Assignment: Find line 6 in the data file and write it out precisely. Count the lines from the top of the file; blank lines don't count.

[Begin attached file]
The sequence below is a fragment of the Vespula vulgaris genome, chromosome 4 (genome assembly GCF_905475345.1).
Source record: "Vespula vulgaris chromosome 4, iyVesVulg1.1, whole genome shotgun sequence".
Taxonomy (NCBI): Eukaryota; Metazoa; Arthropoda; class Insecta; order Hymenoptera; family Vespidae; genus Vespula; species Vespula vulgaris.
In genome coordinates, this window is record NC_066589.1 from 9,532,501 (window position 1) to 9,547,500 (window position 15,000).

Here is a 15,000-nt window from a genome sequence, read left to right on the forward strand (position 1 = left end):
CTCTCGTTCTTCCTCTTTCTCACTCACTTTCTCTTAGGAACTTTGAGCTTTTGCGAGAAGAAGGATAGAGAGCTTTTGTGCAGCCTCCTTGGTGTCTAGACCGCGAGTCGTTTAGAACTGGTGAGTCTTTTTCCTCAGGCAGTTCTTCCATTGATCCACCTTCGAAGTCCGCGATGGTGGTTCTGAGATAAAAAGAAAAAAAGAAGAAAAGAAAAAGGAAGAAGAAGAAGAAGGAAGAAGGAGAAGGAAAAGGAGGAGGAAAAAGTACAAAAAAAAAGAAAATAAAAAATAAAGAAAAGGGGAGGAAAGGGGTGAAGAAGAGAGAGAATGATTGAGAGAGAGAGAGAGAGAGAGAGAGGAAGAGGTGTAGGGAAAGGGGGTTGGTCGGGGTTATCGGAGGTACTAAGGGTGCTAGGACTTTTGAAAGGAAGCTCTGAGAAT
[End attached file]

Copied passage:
CTCTCGTTCTTCCTCTTTCTCACTCACTTTCTCTTAGGAACTTTGAGCTTTTGCGAGAAGAAGGATAGAGAGCTTTTGTGCAGCCTCCTTGGTGTCTAGACCGCGAGTCGTTTAGAACTGGTGAGTCTTTTTCCTCAGGCAGTTCTTCCATTGATCCACCTTCGAAGTCCGCGATGGTGGTTCTGAGATAAAAAGAAAAAAAGAAGAAAAGAAAAAGGAAGAAGAAGAAGAAGGAAGAAGGAGAAGGAAAAGGAGGAGGAAAAAGTACAAAAAAAAAGAAAATAAAAAATAAAGAAAAGGGGAGGAAAGGGGTGAAGAAGAGAGAGAATGATTGAGAGAGAGAGAGAGAGAGAGAGAGGAAGAGGTGTAGGGAAAGGGGGTTGGTCGGGGTTATCGGAGGTACTAAGGGTGCTAGGACTTTTGAAAGGAAGCTCTGAGAAT